While neighboring municipalities like Germantown recently announced the decision to temporarily lay off part-time employees, Collierville is hoping to avoid such measures.
Last week, Town Administrator James Lewellyn told Board members that he has advised Collierville’s department heads to keep their budgets as flat as possible heading into the next fiscal year in an effort to avoid unnecessary expenditures.
This will help the town continue operations as normal. Public Information Officer Jennifer Casey said there is currently no plan at this time to lay off employees.
Germantown officials made the decision on Monday to temporarily lay off all of the city’s part-time workers.
The announcement came in light of a “series of tough decisions made necessary by the COVID-19 crisis.”
More than 200 city employees serving in part-time positions will be laid off on March 29.
“This has been one of the most difficult decisions I have had to make in my 31 years,” said City Administrator Patrick Lawton. “We value our employees and we understand that they are the ones who make Germantown a great place to live but we also have to balance our fiscal responsibility to our taxpayers. That being said, this is likely the first of many very difficult personnel decisions that we will have to make in the coming weeks.”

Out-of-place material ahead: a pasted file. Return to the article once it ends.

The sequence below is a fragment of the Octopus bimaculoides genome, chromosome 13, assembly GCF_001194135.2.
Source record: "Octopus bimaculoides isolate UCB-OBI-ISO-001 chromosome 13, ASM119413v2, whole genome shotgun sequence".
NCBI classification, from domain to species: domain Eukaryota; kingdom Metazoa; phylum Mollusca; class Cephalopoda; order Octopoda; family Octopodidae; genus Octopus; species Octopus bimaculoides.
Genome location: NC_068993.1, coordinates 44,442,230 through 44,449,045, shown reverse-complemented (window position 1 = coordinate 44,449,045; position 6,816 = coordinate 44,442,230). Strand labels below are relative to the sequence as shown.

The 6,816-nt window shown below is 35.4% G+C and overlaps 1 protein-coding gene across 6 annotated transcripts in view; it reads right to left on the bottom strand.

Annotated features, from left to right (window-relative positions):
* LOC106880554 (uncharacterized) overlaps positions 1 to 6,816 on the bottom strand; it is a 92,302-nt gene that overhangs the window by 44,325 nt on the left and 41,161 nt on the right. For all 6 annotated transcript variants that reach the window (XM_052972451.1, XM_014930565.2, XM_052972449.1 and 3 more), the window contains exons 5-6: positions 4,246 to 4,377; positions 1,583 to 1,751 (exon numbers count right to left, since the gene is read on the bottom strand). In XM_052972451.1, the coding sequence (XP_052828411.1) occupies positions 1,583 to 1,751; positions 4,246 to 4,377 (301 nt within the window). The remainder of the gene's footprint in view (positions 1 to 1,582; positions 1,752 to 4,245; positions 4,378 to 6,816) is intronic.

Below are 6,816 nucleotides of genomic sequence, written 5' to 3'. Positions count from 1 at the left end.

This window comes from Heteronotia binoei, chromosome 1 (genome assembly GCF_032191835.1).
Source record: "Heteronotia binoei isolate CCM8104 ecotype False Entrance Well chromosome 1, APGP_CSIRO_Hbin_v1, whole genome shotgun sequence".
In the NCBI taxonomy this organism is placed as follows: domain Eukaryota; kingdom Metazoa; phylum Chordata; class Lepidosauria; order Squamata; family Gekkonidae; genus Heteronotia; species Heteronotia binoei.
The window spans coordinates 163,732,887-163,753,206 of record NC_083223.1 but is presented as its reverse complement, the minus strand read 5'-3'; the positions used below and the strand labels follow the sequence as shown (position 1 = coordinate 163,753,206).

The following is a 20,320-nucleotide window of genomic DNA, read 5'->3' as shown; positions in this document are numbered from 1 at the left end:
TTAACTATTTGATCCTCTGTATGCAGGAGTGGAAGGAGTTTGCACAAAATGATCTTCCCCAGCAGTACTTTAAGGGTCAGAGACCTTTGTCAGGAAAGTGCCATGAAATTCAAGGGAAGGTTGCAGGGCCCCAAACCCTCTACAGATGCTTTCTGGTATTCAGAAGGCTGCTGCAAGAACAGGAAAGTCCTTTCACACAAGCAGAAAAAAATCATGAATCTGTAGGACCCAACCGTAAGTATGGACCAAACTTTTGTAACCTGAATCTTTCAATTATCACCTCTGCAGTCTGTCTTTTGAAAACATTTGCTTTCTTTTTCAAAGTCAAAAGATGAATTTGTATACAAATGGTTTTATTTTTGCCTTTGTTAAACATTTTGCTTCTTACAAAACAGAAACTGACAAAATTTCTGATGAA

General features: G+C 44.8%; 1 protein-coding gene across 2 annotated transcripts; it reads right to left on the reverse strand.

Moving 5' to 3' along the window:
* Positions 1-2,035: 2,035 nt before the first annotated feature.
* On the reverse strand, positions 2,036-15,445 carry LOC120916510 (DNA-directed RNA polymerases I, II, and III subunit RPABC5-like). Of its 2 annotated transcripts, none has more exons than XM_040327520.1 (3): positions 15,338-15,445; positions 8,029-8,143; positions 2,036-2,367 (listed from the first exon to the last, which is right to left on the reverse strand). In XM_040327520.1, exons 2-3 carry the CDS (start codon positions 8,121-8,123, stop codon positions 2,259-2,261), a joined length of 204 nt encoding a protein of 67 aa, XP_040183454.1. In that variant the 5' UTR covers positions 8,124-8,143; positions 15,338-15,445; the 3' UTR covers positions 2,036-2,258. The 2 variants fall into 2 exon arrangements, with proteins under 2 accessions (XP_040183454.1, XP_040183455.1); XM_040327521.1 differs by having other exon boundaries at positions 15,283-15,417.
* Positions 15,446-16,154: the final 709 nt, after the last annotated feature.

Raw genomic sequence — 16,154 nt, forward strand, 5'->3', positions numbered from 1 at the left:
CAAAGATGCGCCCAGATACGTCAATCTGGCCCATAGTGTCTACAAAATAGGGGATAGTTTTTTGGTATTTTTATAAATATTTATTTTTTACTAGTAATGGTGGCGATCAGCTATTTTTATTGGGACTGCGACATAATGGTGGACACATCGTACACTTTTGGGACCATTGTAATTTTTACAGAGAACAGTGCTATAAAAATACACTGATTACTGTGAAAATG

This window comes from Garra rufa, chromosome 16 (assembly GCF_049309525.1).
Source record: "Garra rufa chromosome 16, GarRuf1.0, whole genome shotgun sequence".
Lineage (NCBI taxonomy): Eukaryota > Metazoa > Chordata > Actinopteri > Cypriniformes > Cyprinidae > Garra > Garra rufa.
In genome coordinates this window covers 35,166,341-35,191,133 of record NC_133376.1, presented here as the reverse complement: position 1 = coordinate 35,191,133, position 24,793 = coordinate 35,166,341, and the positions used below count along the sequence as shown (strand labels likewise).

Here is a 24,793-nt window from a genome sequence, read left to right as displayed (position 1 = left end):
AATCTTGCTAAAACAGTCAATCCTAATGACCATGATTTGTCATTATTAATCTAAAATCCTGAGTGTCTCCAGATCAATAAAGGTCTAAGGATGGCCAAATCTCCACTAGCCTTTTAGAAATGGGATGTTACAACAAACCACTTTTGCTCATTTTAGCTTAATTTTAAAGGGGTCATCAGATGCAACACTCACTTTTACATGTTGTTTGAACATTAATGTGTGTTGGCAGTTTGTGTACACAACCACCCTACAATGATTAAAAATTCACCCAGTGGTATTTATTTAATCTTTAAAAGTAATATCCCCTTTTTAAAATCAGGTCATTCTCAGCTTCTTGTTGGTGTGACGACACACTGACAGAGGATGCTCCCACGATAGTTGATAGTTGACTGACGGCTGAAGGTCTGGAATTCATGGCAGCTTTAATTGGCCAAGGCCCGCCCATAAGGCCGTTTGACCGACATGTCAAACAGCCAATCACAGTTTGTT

The majority of the positions that will be eliminated include staff from the Germantown Athletic Club and the Parks and Recreation Department’s before and after school care program.
Both were temporarily closed on March 16, along with the Germantown Performing Arts Center, the Germantown Community Library and The Great Hall and Conference Center.
Of the 209 part-time employees affected by the decision, 189 were employed at the Athletic Club and Parks and Rec. These employees will receive full pay for March 16-29.
The layoffs come as the city’s budget and performance staff are projecting a significant reduction in revenue for the 2020 fiscal year. Much of the lost revenue will be the result of lost state shared revenues and sales tax.
Lawton said that the current pandemic is also expected to significantly impact the fiscal year 2021 budget.